Q&A with Joel Markland about turning fields from brown to green

Joel Markland, BCA Environmental Consultants LLC president (IBJ photo/Eric Learned)

You probably don’t even notice them, but they’re all around: abandoned gas stations, dry cleaners, strip malls and factories—once, thriving businesses; now, empty sites filled with contaminated soil that would likely cost a small fortune to clean up.

BCA Environmental Consultants LLC is one of many firms that help local governments and businesses figure out how to clean up these messes, commonly called “brownfields.” Company President Joel Markland leads the 15-person operation that started in Elkhart in 1987 and now has offices in Indianapolis, South Bend, Louisville and Puerto Rico.

How many brownfield sites are there in central Indiana?

That’s not a number that anybody really has their finger on, but it is definitely in the thousands. They could be as big as the GM stamping plant in Indianapolis or as small as the corner gas station that’s abandoned.

Why so many?

Well, we’re in the heart of the Rust Belt, where industry once was king. The result of that has been a fair number of abandoned properties. And when those factories get abandoned, a lot of support property, even down to the corner gas station, ends up being abandoned, because, if a factory leaves a neighborhood and a thousand jobs are lost, there’s less need for three gas stations in the neighborhood. So, one or two of them end up closing.

Do you find the brownfield sites in every city, even small towns?

Yes, even in the smallest communities—say Sullivan, Indiana, for example, with about 5,000 people—we find 25 or 30 properties just in the city limits that we could identify as a brownfield. Indianapolis probably has thousands of its own.

Is there a common challenge with remediating these sites?

The common challenge is getting them redeveloped. Because a developer often doesn’t want to invest in a contaminated property.

What we do is a lot of grant writing for our clients for Brownfield Assessment Grants (from the U.S. Environmental Protection Agency). Typically, those grants are anywhere from $300,000 to $600,000. We write those grants with the hope that the community then hires us to do the environmental consulting work associated with that.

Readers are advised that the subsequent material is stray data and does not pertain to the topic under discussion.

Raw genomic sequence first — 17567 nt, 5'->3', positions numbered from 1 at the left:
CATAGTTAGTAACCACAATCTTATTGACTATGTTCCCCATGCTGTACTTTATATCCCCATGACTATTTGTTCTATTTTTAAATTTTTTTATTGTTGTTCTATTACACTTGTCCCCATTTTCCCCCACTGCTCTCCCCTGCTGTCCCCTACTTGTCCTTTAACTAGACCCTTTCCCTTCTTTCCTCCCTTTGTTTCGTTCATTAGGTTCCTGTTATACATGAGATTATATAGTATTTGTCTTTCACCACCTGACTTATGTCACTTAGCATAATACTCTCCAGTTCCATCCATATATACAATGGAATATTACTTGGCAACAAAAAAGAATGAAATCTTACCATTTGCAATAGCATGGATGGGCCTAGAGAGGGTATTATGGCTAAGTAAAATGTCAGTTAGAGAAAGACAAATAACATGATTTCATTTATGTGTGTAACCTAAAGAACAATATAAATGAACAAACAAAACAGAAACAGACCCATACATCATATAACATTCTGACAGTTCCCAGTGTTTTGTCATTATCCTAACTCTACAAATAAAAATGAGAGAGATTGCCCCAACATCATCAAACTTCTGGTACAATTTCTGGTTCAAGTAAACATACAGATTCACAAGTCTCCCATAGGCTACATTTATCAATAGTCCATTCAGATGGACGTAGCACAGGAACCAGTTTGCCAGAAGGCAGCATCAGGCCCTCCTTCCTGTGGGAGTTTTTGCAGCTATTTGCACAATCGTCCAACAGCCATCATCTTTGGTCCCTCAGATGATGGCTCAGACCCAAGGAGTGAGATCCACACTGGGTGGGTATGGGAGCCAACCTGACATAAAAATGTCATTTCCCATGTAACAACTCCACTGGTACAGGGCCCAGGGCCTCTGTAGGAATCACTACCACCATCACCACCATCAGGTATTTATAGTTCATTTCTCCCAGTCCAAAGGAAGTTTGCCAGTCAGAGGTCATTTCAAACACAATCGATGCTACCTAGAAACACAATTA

Can you give me an example of one of your high-profile remediation projects?

We’ve done some really cool things in Bloomington. The city has what’s called the B-Line trail, an old rail corridor that’s been redeveloped into a multi-use trail. Bloomington didn’t just pave it; they actually sought environmental closure on it to … feel comfortable that all of the environmental issues have been addressed on it, and it was safe for use.

Bloomington also has Switchyard Park, which was an actual railroad switchyard which has been redeveloped into a community park. The city has invested 30-plus million dollars to develop the park and the B-Line, and they’re massive amenities that have attracted hundreds of millions of dollars in private investment in that area.

When did you expand into Puerto Rico?

We opened an office there very quietly in 2019. We were getting ready to do a press release, and the pandemic hit. It just became less important to announce to the world that we had a Puerto Rico office when we were just trying to keep our feet under us.

Why did you choose Puerto Rico for your latest expansion?

I traveled down there in October of 2018, one year after Hurricanes Irma and Maria. There was a lot of damage there, and in a five-day trip, I found out that a lot of people down there really wanted what we had to offer, which was building relationships and providing solutions. And it became pretty apparent that we could really grow our company down there.•

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